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THURSDAY, NOVEMBER 28, 2013 • NEIGHBOURS
Paying dues to namesake
■ FUNDRAISER: Banting students raise money for Canadian Diabetes Association
Hundreds of students from Sir Frederick Banting secondary school took to the streets earlier this month to raise money for an illness that affects 2.4 million Canadians and to pay homage to the man who made life for these people possible. Nearly 7% of Canadians will be diagnosed with diabetes in their lifetime. To raise money and awareness about this all-to-common ailment, staff and students at Banting spent a week fundraising. They held a clothing drive, students paid to park in the teachers' parking lot, and there were popcorn and T-shirt sales all week long, plus a raffle for London Knights tickets. The fundraising ended with a diaSir Frederick Grant Banting is born in Alliston, Ontario. Nov. 14, 1891 betes walk. The entire school braved the frigid cold on Nov. 14 to march along Wonderland Rd. Proceeds were donated to the Canadian Diabetes Association. “Banting is so close to my heart. Diabetes is so close to my heart, so this event is really important,” said Gr. 12 student organizer Emily McDonald. Banting secondary school has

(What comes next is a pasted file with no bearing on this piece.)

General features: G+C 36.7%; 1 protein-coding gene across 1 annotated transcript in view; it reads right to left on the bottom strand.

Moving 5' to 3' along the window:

Students head up Wonderland Rd. as part of Banting secondary school’s diabetes walk.
Students get ready to depart on the diabaetes walk.
special relationship with diabetes because the school was named after Sir Frederick Banting, the Canadian doctor credited with discovering insulin. It was while he was working in London as a general practitioner in October 1920 that Banting discovered
insulin. The Banting House at 443 Adelaide St. N is thought to be the place where he was ﬁrst struck with the idea that led to the discovery of insulin. The building is currently home to the London branch of the Canadian Diabetes Association.
He is awarded to Military Cross for heroism. 1919
Banting and John James Rickard Macleod receive the Nobel Prize in medicine. Banting is only 32 years old, making him the youngest Nobel laureate in the area of physiology and medicine. 1923 1934 Knighted by King George V
Banting dies in Newfoundland. Feb. 21, 1941
Banting is voted the fourth Greatest Canadian. 2004
1916 Banting enlists in the Canadian Army Medical Corps after graduating with a medical degree from the University of Toronto.
1920 While living in London, Banting wakes up a 2 a.m. with a breakthrough idea that leads to the discovery of insulin.
1989 The ﬂame of hope is lit outside of the Banting House on Adelaide St. N as a tribute to Banting and diabetes victims.
■ HOLIDAYS: Simplicity is key to stress-free hosting
Holiday hosting 101